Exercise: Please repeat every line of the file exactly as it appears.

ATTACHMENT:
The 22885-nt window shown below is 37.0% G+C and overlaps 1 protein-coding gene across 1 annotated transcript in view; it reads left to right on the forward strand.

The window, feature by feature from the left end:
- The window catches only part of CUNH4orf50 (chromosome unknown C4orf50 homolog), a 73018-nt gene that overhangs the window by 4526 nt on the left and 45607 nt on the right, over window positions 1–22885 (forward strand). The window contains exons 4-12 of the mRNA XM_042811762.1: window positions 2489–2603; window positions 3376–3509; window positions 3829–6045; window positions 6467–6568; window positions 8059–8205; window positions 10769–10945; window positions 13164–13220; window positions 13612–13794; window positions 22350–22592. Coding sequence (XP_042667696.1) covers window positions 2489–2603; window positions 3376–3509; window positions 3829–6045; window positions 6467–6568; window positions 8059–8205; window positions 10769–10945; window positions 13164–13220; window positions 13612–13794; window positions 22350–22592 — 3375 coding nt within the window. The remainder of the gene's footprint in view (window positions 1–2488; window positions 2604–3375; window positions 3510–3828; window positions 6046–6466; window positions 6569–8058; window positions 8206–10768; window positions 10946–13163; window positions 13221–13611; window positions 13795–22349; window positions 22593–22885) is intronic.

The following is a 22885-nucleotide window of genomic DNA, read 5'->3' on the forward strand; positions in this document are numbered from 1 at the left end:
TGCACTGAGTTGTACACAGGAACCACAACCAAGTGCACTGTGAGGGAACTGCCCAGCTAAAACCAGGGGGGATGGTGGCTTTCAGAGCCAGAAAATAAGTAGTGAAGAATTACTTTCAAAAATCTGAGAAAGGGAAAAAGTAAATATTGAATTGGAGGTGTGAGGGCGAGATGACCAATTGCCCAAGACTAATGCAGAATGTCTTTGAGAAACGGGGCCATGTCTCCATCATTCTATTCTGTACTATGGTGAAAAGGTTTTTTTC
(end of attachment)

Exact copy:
The 22885-nt window shown below is 37.0% G+C and overlaps 1 protein-coding gene across 1 annotated transcript in view; it reads left to right on the forward strand.

The window, feature by feature from the left end:
- The window catches only part of CUNH4orf50 (chromosome unknown C4orf50 homolog), a 73018-nt gene that overhangs the window by 4526 nt on the left and 45607 nt on the right, over window positions 1–22885 (forward strand). The window contains exons 4-12 of the mRNA XM_042811762.1: window positions 2489–2603; window positions 3376–3509; window positions 3829–6045; window positions 6467–6568; window positions 8059–8205; window positions 10769–10945; window positions 13164–13220; window positions 13612–13794; window positions 22350–22592. Coding sequence (XP_042667696.1) covers window positions 2489–2603; window positions 3376–3509; window positions 3829–6045; window positions 6467–6568; window positions 8059–8205; window positions 10769–10945; window positions 13164–13220; window positions 13612–13794; window positions 22350–22592 — 3375 coding nt within the window. The remainder of the gene's footprint in view (window positions 1–2488; window positions 2604–3375; window positions 3510–3828; window positions 6046–6466; window positions 6569–8058; window positions 8206–10768; window positions 10946–13163; window positions 13221–13611; window positions 13795–22349; window positions 22593–22885) is intronic.

The following is a 22885-nucleotide window of genomic DNA, read 5'->3' on the forward strand; positions in this document are numbered from 1 at the left end:
TGCACTGAGTTGTACACAGGAACCACAACCAAGTGCACTGTGAGGGAACTGCCCAGCTAAAACCAGGGGGGATGGTGGCTTTCAGAGCCAGAAAATAAGTAGTGAAGAATTACTTTCAAAAATCTGAGAAAGGGAAAAAGTAAATATTGAATTGGAGGTGTGAGGGCGAGATGACCAATTGCCCAAGACTAATGCAGAATGTCTTTGAGAAACGGGGCCATGTCTCCATCATTCTATTCTGTACTATGGTGAAAAGGTTTTTTTC